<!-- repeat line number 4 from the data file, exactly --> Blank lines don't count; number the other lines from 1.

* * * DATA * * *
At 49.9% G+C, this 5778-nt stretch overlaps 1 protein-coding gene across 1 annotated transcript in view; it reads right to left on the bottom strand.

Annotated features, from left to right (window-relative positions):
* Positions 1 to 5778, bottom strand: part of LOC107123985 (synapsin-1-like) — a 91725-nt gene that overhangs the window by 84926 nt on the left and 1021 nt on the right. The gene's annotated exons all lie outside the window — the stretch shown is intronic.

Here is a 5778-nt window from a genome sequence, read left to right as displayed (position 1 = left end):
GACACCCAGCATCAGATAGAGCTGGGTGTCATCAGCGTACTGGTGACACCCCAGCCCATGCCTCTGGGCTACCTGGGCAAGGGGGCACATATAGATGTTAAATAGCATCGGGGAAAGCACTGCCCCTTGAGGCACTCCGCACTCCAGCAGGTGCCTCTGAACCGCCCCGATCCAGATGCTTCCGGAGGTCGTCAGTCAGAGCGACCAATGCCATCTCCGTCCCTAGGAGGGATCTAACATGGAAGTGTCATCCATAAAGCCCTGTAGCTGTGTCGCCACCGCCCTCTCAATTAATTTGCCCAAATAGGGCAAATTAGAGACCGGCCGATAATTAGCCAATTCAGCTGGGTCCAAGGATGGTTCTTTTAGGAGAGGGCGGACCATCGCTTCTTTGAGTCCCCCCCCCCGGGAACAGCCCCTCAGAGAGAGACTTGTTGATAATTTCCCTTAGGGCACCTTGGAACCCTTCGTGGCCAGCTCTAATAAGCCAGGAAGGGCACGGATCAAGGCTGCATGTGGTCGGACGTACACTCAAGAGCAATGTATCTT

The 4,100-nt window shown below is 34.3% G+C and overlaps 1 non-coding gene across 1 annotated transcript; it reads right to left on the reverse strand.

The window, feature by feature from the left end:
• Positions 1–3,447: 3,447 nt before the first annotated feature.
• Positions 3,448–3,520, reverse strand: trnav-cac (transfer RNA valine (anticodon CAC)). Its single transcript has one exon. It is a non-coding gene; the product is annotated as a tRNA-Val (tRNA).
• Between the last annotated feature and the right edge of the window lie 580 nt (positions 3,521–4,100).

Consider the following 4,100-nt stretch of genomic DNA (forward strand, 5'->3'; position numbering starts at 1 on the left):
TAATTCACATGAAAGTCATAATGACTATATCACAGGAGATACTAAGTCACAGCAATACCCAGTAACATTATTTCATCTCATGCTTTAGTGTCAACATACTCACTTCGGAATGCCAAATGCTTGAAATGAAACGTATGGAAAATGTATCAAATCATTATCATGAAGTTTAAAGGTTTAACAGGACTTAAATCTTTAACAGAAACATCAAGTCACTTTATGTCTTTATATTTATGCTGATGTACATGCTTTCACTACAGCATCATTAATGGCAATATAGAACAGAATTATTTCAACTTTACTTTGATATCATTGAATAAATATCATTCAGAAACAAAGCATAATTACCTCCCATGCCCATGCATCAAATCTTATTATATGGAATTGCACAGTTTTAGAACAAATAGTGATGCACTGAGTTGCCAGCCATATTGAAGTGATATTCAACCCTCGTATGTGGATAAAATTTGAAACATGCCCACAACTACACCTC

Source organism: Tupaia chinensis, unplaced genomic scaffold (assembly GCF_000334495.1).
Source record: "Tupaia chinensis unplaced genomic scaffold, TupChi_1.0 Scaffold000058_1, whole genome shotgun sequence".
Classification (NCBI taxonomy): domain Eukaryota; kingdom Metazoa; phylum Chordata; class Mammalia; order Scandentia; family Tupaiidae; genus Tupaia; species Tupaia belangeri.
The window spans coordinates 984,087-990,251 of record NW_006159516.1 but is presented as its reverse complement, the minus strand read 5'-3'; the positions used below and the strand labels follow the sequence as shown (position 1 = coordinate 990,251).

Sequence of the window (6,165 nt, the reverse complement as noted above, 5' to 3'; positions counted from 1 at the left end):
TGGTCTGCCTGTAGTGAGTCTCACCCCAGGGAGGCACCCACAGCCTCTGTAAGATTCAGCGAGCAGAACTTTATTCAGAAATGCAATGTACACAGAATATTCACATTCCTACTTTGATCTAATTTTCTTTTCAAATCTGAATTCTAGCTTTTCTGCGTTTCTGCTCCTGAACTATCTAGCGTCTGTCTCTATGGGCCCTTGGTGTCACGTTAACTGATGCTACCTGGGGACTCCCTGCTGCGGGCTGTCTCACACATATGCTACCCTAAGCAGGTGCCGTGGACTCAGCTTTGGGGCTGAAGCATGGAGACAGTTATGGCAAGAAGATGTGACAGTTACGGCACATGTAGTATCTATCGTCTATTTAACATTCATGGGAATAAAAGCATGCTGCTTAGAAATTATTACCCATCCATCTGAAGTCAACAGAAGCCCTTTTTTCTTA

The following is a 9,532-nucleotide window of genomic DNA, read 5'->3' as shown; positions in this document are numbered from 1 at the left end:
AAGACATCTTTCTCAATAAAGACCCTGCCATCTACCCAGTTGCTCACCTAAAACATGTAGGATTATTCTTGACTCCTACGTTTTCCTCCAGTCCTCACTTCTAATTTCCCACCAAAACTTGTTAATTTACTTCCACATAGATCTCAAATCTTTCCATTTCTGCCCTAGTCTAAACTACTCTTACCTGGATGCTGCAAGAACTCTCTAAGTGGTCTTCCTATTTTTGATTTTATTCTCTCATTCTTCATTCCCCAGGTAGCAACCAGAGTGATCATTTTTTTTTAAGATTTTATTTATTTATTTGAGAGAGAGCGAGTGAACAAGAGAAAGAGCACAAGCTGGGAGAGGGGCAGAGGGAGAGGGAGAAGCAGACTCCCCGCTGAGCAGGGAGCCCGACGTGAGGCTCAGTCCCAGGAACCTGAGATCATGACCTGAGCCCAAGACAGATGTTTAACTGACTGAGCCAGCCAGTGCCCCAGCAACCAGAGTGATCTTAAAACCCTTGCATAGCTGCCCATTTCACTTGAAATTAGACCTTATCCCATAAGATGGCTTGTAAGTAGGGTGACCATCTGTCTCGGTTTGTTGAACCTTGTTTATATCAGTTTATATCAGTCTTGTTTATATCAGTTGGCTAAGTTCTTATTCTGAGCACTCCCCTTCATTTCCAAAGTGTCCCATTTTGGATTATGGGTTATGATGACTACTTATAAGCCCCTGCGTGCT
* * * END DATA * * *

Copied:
Here is a 5778-nt window from a genome sequence, read left to right as displayed (position 1 = left end):